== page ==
When she was a small child, Altheria Harris-Ebohon remembers hearing her neighbor describe how she rode in a horse-drawn carriage and traveled past three Seminole teepees on her way to church with her family.
It was the 1920s and her neighbor, Annie Clara Styles-Capers, now 101, lived in a neighborhood called Seminola, just west of the Hialeah Race Track in what is present-day Hialeah.
“Miss Annie came here in the ‘20s and told me that she used to ride past alligators and snakes on her way from Seminola to Milander’s Meat Market down by City Hall,” said Harris-Ebohon, 65, a former middle school teacher in Miami-Dade County.
Back then, there were no paved roads in the predominantly black neighborhood: “The roads here were all gravel except for a little strip we had to walk to school on.” Sidewalks, she said, were built in the ‘50s.
Today’s Seminola is just a fraction of its original size, or about 20 blocks, sandwiched between two industrial areas, just west of Red Road and north of West 21st Street. About 2,000 people live there now.
But the neighborhood has a special history in Miami-Dade County.
Around 1920, Chief Willie Willie headed a Seminole Indian village on land that would become Seminola. Two pioneers — aviator Glenn H. Curtiss and cattle rancher James H. Bright — started buying swampland to develop what would become Hialeah. (They also developed Miami Springs.)
In 1924, Bright, whose home has been designated historic by Hialeah, donated a chunk of land, from Palm Avenue to West Eighth Avenue, so that black laborers building Hialeah Park racetrack and area ranches could live nearby. Curtis and Bright built the racetrack, which opened in 1925.
“Seminola is unique as one of the first black communities in what had been, until recently, Everglades swampland," said Dr. Paul George, a history professor at Miami Dade College. “Indeed, Hialeah was the first municipality carved from swampland in Dade County.’’
Locals have since referred to the neighborhood as Seminola, based on the relationship between the Seminoles and blacks who fled slavery and were welcomed by the Seminoles, according to Harris-Ebohon, who heard the stories from her 101-year-old neighbor.
Harris-Ebohon recalls her childhood fondly.
“We all shopped at the Goodman grocery store because they had everything,” she said. “We also had the best restaurants with real soul food and what people around here wanted to eat.”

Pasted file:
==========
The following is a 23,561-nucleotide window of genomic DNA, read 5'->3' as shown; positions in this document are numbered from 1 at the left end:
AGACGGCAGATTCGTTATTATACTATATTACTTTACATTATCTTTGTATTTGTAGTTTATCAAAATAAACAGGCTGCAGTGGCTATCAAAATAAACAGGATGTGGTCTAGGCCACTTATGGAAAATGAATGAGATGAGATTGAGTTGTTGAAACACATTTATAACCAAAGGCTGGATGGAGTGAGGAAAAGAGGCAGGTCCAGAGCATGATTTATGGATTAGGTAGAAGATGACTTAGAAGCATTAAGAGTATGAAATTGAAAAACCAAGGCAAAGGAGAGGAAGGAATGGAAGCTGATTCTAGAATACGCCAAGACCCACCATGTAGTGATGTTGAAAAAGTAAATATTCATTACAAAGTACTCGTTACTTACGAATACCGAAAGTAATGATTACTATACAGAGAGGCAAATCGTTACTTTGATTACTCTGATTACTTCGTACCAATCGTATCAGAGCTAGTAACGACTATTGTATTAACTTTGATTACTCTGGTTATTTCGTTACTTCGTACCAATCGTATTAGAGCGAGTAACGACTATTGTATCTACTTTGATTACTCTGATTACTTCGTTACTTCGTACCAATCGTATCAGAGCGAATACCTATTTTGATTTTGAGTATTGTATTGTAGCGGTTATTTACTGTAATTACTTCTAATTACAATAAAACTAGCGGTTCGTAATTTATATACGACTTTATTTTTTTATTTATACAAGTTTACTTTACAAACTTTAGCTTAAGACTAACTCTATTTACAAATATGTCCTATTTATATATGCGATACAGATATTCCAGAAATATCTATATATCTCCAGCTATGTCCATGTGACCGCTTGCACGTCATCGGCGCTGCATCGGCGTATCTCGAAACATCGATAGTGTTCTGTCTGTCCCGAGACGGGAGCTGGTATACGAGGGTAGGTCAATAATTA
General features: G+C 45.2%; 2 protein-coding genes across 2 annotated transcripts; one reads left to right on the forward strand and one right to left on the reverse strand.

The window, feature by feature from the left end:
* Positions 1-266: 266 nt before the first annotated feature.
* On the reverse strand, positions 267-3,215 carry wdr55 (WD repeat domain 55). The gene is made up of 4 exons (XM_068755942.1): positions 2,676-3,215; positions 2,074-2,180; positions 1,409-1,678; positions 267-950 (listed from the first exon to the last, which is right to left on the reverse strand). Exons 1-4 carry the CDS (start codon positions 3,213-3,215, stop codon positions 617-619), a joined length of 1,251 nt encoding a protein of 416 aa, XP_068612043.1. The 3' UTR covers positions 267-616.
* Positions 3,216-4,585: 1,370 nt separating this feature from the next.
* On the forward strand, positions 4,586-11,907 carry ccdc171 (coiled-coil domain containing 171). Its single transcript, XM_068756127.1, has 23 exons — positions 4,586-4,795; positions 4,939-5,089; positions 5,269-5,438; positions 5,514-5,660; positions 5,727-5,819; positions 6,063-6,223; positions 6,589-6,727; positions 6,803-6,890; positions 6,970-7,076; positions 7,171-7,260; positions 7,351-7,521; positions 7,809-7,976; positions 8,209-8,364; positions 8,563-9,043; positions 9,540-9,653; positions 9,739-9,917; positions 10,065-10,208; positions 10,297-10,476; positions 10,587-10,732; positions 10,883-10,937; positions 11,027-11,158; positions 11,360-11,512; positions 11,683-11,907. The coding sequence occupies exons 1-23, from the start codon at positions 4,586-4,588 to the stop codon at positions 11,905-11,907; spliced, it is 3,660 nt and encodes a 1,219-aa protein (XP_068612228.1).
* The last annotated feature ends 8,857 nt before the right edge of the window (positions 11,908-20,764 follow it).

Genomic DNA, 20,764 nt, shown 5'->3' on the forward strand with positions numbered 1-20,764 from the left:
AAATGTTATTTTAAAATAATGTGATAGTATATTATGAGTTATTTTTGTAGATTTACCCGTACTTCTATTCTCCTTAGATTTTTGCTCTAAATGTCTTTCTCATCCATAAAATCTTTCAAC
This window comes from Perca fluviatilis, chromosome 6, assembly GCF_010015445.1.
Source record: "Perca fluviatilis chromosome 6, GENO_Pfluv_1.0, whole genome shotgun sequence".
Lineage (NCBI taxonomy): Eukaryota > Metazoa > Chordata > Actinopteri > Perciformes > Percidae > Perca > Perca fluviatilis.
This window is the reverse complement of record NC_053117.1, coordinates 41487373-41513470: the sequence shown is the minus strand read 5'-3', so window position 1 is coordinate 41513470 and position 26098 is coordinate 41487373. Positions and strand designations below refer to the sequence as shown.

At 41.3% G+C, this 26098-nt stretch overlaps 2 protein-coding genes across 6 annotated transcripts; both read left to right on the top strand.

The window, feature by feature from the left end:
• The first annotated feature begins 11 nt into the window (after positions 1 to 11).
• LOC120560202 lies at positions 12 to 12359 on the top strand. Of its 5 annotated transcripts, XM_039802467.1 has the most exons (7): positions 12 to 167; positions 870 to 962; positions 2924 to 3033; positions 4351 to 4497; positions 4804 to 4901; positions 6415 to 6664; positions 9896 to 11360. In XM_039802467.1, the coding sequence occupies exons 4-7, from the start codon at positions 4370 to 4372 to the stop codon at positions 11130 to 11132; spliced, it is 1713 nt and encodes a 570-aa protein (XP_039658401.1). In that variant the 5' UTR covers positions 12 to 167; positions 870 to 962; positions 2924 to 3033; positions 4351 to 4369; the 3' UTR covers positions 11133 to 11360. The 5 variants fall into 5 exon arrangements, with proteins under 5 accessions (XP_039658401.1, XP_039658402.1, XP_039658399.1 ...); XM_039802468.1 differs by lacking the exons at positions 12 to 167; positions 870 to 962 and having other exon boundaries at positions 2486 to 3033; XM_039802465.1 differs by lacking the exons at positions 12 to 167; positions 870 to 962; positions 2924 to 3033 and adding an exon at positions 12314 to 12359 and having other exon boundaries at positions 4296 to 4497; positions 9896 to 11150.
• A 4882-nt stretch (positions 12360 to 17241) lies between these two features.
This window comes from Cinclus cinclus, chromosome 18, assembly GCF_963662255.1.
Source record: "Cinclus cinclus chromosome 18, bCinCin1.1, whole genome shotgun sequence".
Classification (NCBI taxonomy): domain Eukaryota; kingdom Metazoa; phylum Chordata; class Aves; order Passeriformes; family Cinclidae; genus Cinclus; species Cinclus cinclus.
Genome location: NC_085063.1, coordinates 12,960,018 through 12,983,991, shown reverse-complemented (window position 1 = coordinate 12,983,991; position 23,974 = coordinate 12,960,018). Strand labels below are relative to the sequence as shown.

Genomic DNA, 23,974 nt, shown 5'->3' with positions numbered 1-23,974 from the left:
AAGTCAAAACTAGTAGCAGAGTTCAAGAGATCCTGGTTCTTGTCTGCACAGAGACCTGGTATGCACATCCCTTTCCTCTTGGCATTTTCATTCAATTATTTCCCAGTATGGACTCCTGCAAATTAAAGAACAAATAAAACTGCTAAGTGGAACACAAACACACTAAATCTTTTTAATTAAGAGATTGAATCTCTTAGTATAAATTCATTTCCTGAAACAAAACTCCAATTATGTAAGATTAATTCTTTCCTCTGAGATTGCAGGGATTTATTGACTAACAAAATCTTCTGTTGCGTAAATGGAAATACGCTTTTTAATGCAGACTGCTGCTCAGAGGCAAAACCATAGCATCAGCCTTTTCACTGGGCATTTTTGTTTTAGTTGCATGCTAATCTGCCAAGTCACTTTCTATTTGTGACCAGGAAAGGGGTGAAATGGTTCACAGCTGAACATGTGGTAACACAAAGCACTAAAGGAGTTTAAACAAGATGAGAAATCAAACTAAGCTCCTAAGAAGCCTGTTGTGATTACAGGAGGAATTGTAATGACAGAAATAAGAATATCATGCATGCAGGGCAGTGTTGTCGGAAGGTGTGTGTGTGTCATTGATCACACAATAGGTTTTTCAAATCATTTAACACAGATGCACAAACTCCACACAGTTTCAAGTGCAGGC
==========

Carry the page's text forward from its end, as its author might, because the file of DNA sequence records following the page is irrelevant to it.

She can still remember the smoke signals sent from one of her favorite eateries, Miss Jesse Hill’s “Bar-B-Que.”
“Oh yes, she would smoke ‘em out,” she said. “I could pull a bone right out of those ribs, she cooked ‘em so tender.”
Hialeah Mayor Carlos Hernández acknowledged the work the early residents did.
“African Americans made that city,” Hernández said. “It’s a proud and tight community and it is a rich historical part of our city.”
Harris-Ebohon described Seminola as a family-oriented community that maintained its rural roots and old-school values.
“Any parent could come at you with a switch for acting foolish,” said Harris-Ebohon. “And when you got home, you would get another one.”
Neighbors trusted each other to keep their homes safe.
“It was grand, you could leave your door open,” said Harris-Ebohon as she poured through aged photos and historical documents about her family’s history in Seminola.
The black community also stayed up on then-current issues, she said, like World War II, the housing boom and the civil rights movement.
"We saw education as a way to move on up in the world," said Harris-Ebohon, who went on to become a Miami-Dade County middle school teacher for 37 years. “The youth today aren't as serious as we were back in the day.’’
Today, Harris-Ebohon said many of her neighbors have moved out or passed away. During the 1970s, while Harris-Ebohon was still in college, Seminola was roughly 50 percent black, down from nearly twice those levels in the 1920s.
“It was all black then, most came from Alabama for a better life,” Harris-Ebohon said.
A few key parts of the neighborhood remain: Three historically black churches, about 300 apartments, a few stores and a park named after Johnny Cotson, who worked with Seminola youth and encouraged many to go onto college.
Its history of racial divide may have actually helped preserve the neighborhood, historians say. Unlike the rest of Hialeah, which uses a street numbering system, Seminola’s street names were unique: Prairie, Orange and Tigertail avenues, among them.
A neighborhood history, written in 1971, indicates that both physical and racial barriers saved Seminola from being completely absorbed by the surrounding industrial district and its factories.
“The strong community spirit formed over the years, first through the segregation policies of the area and later through local pride and ties of familiarity in the neighborhood, has caused the people to resist the changing nature of the area,” according to a document archived at the John F. Kennedy Library in Hialeah.
“We never really saw a race problem out here,’’ Harris-Ebohon told The Herald in 2007. “People complain all over this USA about race relations and how we were treated, but for us, we were treated very well.’’
The Black Archives History and Research Foundation of South Florida and the John F. Kennedy Library, in Hialeah, contributed to the research of this article.